Starting Seeds Indoors: Tips & Tricks for starting seeds successfully
Starting seeds properly can make or break your entire growing season! Here are our best tips and tricks for starting seeds indoors.
BEFORE YOU START SEEDS
Be seed savvy. Obtain seed catalogs from several companies and compare their offering and prices. Some of the regional companies may carry varieties better suited to your area.
Make a list of what you’d like to grow. A good rule-of-thumb is to imagine your garden one-quarter the size that it really is. This allows for good spacing practices! See our Growing Guides for inspiration.
Prepare for some losses. Though it’s good not to plant too much for your garden space, it’s also good to assume that some of your seeds won’t germinate, or that they will inexplicably die off later. Plant a few extra, just in case.
Team up with a neighbor and share seeds if you have leftovers!
Don’t start your seeds too early, especially tomatoes. Most annual flowers and vegetables should be sown indoors about 6 weeks before the last frost in your area. Check out our Planting Calendar to see when to start seeds (indoors and outdoors) in your area.
You may have to soak, scratch, or chill seeds before planting, as directed on packet.
Use clean containers. Most seed catalogs offer seedling flats, peat pots, and other growing containers, but egg carton compartments make good containers, too. Be sure to poke holes in the sides near the bottom of the containers you use in order to allow excess water to drain.
Label your containers now! There’s nothing more frustrating than forgetting what you planted.
HOW TO START SEEDS
Fill clean containers with a potting mix made for seedlings. Use soilless peat moss and mix in equal parts vermiculite and perlite to hold enough water and allow oxygen to flow. Don’t use regular potting soil.
Pour soilless mix into a large bucket and moisten with warm water. Fill your containers to just below the rim.
Plant your seeds according to your seed packet. Most seeds can simply be gently pressed into the mixture; you can use the eraser end of a pencil to push in seeds. When planting seeds, plant the largest seeds in the package to get the best germination rate.
Cover containers with plastic. Prick holes with a toothpick for ventilation. Water as directed.
Water newly started seedlings carefully. A pitcher may let the water out too forcefully. A mist sprayer is gentle but can take a long time. Try using a meat-basting syringe, which will dispense the water effectively without causing too much soil disruption.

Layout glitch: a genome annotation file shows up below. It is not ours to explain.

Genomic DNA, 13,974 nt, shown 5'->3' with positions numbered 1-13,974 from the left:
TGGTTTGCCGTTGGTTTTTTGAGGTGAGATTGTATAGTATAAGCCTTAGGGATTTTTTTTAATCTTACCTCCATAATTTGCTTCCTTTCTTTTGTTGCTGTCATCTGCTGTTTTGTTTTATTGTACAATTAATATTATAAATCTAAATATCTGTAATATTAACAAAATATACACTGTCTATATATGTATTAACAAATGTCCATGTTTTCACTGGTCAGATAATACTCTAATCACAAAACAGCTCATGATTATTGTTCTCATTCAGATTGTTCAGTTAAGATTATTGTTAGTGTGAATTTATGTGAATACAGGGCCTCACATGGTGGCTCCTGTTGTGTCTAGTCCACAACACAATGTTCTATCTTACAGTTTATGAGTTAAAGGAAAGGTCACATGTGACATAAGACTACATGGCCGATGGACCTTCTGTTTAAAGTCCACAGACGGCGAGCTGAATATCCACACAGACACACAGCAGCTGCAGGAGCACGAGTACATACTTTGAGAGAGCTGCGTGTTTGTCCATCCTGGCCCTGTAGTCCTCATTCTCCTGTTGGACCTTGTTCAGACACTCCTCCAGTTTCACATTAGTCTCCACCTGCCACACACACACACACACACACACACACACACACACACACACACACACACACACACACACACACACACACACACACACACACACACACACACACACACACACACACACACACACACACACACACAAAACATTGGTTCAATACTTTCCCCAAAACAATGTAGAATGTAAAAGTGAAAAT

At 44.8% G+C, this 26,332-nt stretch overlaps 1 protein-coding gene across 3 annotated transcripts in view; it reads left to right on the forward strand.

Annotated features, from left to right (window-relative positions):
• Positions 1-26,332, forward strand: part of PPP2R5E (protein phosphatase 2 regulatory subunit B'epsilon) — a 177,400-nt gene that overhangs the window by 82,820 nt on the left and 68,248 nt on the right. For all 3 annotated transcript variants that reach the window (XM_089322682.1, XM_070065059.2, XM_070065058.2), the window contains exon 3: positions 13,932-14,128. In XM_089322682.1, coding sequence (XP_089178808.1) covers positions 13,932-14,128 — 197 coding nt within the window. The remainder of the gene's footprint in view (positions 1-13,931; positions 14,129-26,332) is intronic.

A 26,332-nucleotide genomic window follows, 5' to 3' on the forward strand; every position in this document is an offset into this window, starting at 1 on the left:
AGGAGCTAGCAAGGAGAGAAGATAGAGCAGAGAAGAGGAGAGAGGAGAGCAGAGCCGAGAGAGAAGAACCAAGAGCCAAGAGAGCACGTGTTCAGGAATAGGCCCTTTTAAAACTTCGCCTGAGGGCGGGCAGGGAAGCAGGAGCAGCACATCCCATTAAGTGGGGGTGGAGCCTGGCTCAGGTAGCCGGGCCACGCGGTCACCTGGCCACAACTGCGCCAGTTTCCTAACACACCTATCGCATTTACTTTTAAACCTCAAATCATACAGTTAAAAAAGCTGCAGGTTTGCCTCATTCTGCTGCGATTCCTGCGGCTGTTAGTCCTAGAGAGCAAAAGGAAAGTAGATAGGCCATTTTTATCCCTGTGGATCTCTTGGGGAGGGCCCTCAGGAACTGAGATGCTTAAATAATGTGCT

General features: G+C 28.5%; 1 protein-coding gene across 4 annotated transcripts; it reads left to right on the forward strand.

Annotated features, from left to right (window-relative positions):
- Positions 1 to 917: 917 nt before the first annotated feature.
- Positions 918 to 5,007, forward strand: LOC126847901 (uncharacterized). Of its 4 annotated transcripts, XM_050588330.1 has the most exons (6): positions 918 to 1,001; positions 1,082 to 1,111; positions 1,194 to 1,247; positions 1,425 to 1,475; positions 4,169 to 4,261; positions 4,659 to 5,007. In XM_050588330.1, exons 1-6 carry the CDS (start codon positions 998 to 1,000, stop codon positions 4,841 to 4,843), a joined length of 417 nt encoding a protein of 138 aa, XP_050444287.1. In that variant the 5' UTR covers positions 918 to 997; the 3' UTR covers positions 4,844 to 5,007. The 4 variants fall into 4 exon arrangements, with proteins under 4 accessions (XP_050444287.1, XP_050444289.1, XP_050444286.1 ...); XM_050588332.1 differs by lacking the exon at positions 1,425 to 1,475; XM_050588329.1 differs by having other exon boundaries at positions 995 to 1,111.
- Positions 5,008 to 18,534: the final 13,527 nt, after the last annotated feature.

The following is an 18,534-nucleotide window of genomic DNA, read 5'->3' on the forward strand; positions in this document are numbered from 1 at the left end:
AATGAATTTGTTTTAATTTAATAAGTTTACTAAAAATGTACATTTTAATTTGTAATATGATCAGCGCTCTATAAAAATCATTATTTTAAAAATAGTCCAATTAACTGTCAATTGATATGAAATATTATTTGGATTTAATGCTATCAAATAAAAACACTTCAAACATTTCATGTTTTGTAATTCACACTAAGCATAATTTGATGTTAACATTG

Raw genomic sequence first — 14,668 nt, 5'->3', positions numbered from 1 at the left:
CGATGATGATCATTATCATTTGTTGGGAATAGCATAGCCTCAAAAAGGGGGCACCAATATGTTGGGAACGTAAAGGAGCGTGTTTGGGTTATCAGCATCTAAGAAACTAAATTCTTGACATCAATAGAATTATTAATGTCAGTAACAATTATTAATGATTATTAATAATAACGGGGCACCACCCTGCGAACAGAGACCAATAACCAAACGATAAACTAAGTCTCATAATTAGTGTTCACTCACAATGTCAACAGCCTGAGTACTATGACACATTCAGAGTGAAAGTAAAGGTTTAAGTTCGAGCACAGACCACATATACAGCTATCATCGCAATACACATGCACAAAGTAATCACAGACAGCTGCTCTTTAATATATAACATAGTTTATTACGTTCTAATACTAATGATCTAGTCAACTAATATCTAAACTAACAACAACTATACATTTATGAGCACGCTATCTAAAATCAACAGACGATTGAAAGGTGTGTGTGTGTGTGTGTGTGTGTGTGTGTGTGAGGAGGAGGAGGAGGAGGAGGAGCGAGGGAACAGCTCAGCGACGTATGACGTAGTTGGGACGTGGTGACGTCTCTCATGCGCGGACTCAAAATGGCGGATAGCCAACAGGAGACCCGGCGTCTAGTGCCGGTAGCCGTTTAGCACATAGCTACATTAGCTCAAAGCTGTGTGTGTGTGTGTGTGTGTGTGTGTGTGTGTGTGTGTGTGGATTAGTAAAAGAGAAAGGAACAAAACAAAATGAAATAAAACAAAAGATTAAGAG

Find a place in the kitchen where there is natural bottom heat—on top of the refrigerator or near the oven. (Move the tray if the oven is on, as it may become too hot.)
Seeds sprout best at temperatures of 65 to 75°F (18 to 24°C).
When seedlings appear, remove the plastic and move containers into bright light.
When the seedlings get their second pair of leaves, prepare individual pots filled with a potting mix with plenty of compost. Move the seedlings carefully to the new pots and water well. Keep pots out of direct sun for a few days.
MOVING SEEDLINGS OUTSIDE
Before transplanting seedlings to your garden, you’ll first need to do something called “hardening off.” This will prepare the seedlings for the harsh realities (i.e., climate) of the outside world!
During their last week indoors, withhold fertilizer and add water less often.
Seven to ten days before transplanting, set the seedlings outdoors in dappled shade that is protected from winds for a few hours each day, gradually increasing their exposure to full sun and windy conditions. This is the hardening-off period.
Keep the soil moist at all times during this period. Dry air and spring breezes can result in rapid transpiration. If possible, transplant on overcast days or in the early morning, when the sun won’t be too harsh.
After the hardening-off period, your seedlings are ready for transplanting. Here are a few tips:
Set transplants into loose, well-aerated soil. Such soil will capture and retain moisture, drain well, and allow easy penetration by seedling roots.
Soak the soil around new seedlings immediately after transplanting.
Spread mulch to reduce soil moisture loss and to control weeds.
To ensure the availability of phosphorus in the root zone of new transplants (phosphorus promotes strong root development), mix 2 tablespoons of a 15-30-15 starter fertilizer into a gallon of water (1 tablespoon for vining crops such as melons and cucumbers), and give each seedling a cup of the solution after transplanting